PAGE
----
IBM bets on growing blockchain usage during COVID-19 pandemic

user, May 6, 2020

This article was originally published on Silicon Angle

As the world becomes more digital as the coronavirus pandemic forces many to work remotely, companies and individuals need to share more and more data. This sharing can be more efficient if the data and the sources that provide it are confirmed, verified and trusted.

That’s why computing giant IBM Corp. is betting on blockchain as a solution for now –and for the future.

“Blockchain brings a platform for trusted data exchange while preserving privacy,” said Jerry Cuomo (pictured), vice president of blockchain technology at IBM Corp. and an IBM fellow. “And that provides a foundation to do some amazing things in this time of crisis.”

Cuomo spoke with Dave Vellante, host of theCUBE, SiliconANGLE Media’s mobile livestreaming studio, during the IBM Think Digital Event Experience. They discussed the importance of blockchain in the digital world, as well as some applications of the technology during the coronavirus pandemic. (* Disclosure below.)

Combating supply shortages using blockchain

IBM was one of the first blockchain providers and has more than 1,000 customers now using its IBM Blockchain Platform, which is powered by The Linux Foundation’s open-source Hyperledger Fabric. Among these users, more than 100 have created production networks, according to Cuomo.

“It’s been great to see some of the proprietors of those networks now repurpose the network’s towards hastening the relief of the COVID,” he said.

One of the applications of blockchain during the pandemic has been to combat supply shortages. Because of the lockdown caused by the crisis, some suppliers were left without key goods, and buyers realized the need to expand the network of providers of these products very quickly. However, current laws and regulations can cause a new supplier’s integration into the network to take many weeks.

“In IBM, for example, we have over 20,000 suppliers to our business, and it takes 30 to 40 days to validate and verify one of those suppliers,” Cuomo said. “We don’t have 30 to 45 days … think about a healthcare company or a food company.”

To shorten this process, IBM used the Trust Your Supplier blockchain-based identity platform built by Chainyard Supplier Management Inc.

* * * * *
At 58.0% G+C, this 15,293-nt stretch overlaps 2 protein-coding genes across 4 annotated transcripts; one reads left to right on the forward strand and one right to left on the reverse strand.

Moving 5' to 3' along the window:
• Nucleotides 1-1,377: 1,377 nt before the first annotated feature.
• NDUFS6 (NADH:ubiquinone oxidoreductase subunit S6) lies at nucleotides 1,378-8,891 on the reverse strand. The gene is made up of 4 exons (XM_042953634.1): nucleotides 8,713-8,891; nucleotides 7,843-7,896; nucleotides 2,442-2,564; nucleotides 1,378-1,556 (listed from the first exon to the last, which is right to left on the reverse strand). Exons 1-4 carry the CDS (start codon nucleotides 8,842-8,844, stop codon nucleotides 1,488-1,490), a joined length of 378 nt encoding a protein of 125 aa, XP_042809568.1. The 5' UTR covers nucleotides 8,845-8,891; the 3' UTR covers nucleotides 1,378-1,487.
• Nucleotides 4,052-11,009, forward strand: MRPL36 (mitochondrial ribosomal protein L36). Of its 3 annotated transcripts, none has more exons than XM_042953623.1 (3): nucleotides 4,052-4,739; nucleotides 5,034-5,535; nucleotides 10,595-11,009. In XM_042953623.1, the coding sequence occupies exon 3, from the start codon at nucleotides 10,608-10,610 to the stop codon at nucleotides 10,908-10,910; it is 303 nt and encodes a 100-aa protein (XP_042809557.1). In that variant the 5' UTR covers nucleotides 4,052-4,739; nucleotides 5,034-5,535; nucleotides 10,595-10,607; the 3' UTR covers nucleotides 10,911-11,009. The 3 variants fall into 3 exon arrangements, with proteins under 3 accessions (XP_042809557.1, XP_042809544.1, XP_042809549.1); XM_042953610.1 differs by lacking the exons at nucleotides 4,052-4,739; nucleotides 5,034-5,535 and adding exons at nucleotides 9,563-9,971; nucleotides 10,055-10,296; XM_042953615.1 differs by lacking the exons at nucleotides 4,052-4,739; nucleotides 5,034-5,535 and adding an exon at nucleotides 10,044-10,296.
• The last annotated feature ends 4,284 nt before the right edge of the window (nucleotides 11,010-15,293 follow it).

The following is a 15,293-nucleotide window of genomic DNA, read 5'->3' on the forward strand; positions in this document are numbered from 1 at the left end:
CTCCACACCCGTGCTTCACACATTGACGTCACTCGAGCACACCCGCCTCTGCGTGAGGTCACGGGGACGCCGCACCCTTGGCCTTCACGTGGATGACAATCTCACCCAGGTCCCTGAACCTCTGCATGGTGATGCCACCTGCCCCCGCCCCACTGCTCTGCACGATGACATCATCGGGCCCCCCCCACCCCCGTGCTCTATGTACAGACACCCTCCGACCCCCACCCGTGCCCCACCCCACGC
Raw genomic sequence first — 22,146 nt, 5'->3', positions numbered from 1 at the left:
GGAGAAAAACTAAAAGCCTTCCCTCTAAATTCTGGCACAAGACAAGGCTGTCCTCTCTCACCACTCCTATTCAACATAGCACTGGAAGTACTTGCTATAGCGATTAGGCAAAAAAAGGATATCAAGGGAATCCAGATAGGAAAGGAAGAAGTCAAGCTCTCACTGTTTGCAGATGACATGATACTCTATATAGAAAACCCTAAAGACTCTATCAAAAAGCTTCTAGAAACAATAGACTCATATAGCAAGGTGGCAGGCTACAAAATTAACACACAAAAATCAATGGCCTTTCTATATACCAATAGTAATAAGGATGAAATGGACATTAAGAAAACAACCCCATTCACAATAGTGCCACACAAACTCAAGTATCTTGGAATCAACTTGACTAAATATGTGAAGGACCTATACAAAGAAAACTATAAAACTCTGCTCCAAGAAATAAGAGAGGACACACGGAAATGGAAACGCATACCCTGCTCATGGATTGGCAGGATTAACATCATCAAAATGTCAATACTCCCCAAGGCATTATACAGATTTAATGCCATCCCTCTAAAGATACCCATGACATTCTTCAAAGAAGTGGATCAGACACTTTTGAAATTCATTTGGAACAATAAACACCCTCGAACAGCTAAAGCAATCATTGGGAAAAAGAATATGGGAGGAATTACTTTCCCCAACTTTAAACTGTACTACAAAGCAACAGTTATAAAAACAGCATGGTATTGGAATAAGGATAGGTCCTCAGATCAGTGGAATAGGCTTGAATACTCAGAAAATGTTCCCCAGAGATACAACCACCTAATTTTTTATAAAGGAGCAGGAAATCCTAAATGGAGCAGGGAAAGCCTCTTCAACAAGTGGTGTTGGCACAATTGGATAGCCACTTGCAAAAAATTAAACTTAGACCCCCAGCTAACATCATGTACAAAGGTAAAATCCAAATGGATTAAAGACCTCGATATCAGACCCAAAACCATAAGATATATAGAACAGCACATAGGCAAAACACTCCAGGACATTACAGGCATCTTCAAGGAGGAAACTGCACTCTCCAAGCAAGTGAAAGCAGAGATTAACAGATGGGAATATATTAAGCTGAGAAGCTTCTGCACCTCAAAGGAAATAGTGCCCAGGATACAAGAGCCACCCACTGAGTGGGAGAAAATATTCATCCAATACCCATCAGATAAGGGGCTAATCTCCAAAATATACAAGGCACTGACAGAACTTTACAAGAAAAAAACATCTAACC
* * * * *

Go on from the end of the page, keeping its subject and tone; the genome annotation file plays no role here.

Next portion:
“If they [suppliers] are part of the Trust Your Supplier network, and they’ve already onboarded to IBM, they’re well on their way to being visible to all of these other buyers that are part of the IBM network,” Cuomo explained. “And instead of taking 40 days, maybe it only takes five days.”

Aggregating data to help fight the pandemic

Another blockchain use case focuses on aggregating valid data to help authorities fight the pandemic. The idea is to tackle one of the main problems that scientists and researchers face when trying to map and contain the crisis, which is the lack of integration of verified data sources that can be used with confidence.

To help solve this problem, the IBM Blockchain team joined the MiPasa project, from enterprise-grade blockchain platform Hacera, in creating a verified data hub.

“With MiPasa being a data hub for verified information related to the coronavirus, [it is] really laying a foundation now for a new class of application that can mash up information to create new insights,” Cuomo explained. “Perhaps applying artificial intelligence and machine learning to really look not just at any one of those data sources, but now to look across data sources and start to make some informed decision.”

A third application of blockchain in this pandemic is for digital identity verification. “You’re working remotely; you’re using tools like Zoom; there’s a huge spike in calls and online requests from telehealth or government benefit programs,” Cuomo said. “So, this is all happening and everything behind the scenes is: ‘Is this user who they say they are?’”

The Verified.Me solution by SecureKey Technologies Inc., which runs on IBM Blockchain, aims to facilitate identity verification. It allows users, through a mobile application, to invite institutions to represent and verify them. Users control their own information and the terms and conditions under which it will be used.

“The provider doesn’t know who the requester is, requester doesn’t know who the provider is — that is double blind. And then the network provider doesn’t know either,” Cuomo explained. “But somehow trust is formed, and that’s the magic of blockchain, allowing that to happen.”

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